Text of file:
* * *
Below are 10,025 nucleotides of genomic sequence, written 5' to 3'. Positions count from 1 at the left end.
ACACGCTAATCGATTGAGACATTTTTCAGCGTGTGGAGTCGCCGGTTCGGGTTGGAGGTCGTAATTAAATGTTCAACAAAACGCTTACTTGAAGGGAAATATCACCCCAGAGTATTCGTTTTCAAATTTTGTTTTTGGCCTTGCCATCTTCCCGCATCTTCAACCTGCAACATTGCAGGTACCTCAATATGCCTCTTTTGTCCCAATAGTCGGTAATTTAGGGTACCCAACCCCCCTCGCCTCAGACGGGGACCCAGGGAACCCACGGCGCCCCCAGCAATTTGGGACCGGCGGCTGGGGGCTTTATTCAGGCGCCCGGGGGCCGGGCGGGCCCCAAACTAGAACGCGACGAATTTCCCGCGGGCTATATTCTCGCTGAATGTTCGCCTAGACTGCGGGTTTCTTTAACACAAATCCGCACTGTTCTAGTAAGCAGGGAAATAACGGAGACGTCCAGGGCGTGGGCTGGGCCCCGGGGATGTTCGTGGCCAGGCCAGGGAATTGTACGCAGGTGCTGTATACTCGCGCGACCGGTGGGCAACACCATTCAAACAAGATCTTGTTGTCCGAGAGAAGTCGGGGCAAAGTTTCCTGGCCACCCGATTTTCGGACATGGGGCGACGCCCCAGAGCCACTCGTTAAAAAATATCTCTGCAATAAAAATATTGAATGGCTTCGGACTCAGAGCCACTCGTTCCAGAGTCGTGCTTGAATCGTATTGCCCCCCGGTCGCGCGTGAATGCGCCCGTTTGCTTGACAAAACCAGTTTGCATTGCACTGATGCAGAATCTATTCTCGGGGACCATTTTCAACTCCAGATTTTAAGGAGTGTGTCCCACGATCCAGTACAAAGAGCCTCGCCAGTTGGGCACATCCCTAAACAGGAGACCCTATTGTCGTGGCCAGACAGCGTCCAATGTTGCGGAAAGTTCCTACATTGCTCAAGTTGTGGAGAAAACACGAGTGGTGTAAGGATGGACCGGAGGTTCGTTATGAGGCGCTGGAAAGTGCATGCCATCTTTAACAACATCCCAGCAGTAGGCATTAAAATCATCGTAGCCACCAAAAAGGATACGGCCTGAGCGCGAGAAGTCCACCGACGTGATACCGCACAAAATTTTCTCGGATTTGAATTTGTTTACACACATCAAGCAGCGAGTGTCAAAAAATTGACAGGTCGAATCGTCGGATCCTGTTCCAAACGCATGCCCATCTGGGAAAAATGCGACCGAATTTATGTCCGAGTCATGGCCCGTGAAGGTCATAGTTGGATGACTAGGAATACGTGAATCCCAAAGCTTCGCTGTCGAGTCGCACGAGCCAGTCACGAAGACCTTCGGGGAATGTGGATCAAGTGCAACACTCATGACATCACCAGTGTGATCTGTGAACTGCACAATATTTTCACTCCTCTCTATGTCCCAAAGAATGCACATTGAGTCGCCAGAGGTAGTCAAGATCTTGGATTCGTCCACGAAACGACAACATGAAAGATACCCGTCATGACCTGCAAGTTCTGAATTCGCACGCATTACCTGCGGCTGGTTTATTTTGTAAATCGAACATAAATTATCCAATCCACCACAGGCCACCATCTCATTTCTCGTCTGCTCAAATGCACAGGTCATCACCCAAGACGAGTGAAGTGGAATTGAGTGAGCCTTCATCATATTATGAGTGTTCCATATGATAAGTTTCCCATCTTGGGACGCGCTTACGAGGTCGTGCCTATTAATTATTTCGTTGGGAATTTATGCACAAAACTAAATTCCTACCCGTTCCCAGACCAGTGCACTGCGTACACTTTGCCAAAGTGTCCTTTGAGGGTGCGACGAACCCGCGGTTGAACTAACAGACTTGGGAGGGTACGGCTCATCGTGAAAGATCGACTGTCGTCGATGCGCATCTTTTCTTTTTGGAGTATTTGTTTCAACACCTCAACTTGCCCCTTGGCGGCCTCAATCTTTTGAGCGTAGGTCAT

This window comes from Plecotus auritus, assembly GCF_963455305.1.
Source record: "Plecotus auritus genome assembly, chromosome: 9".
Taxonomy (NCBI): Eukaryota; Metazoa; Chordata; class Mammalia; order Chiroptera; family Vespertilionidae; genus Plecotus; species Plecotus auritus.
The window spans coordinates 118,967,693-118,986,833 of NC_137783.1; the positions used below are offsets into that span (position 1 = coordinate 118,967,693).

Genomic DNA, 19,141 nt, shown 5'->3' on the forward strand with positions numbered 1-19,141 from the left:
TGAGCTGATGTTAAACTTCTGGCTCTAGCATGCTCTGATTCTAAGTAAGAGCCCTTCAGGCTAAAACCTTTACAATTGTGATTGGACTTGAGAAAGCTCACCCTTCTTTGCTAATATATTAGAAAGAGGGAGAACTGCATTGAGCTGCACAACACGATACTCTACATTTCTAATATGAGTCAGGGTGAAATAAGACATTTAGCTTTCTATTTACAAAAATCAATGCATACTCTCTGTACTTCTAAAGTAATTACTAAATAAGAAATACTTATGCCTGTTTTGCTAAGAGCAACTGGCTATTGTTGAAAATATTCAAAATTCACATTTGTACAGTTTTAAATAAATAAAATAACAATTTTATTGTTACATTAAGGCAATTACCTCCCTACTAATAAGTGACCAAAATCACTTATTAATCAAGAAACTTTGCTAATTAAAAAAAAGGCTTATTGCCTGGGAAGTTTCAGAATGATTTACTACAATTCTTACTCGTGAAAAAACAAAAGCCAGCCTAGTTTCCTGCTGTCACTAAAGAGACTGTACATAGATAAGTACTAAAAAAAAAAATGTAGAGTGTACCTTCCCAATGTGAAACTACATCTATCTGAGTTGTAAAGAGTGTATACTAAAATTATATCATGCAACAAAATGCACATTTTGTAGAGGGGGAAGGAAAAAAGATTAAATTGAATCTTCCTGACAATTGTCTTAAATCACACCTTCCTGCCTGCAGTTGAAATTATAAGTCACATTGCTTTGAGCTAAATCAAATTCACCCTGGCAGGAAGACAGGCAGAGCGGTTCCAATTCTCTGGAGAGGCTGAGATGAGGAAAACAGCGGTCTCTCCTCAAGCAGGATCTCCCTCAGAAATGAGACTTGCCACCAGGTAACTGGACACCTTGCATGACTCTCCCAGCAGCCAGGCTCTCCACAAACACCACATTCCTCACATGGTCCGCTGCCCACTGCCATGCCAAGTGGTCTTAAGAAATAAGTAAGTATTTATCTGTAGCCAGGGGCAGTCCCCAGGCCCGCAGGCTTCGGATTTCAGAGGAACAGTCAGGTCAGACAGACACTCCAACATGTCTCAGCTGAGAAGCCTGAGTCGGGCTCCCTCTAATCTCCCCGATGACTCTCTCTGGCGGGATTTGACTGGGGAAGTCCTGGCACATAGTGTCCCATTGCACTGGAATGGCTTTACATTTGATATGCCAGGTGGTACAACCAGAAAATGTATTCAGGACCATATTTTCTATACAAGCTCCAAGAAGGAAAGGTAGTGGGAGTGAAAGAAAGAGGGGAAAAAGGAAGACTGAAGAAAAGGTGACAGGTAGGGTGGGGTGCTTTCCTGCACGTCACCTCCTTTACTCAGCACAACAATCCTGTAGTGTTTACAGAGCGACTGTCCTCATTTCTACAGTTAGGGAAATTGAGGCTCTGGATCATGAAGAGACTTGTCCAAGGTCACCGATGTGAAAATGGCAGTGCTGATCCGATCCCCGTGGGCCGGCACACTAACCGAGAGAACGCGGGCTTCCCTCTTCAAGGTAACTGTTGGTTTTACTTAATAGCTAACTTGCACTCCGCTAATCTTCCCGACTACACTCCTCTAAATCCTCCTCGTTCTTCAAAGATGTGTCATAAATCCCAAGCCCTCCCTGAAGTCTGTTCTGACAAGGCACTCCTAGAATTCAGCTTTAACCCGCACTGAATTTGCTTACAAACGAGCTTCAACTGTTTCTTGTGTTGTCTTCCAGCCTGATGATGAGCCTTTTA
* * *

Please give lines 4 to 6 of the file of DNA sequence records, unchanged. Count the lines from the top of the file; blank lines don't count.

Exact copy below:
Source record: "Plecotus auritus genome assembly, chromosome: 9".
Taxonomy (NCBI): Eukaryota; Metazoa; Chordata; class Mammalia; order Chiroptera; family Vespertilionidae; genus Plecotus; species Plecotus auritus.
The window spans coordinates 118,967,693-118,986,833 of NC_137783.1; the positions used below are offsets into that span (position 1 = coordinate 118,967,693).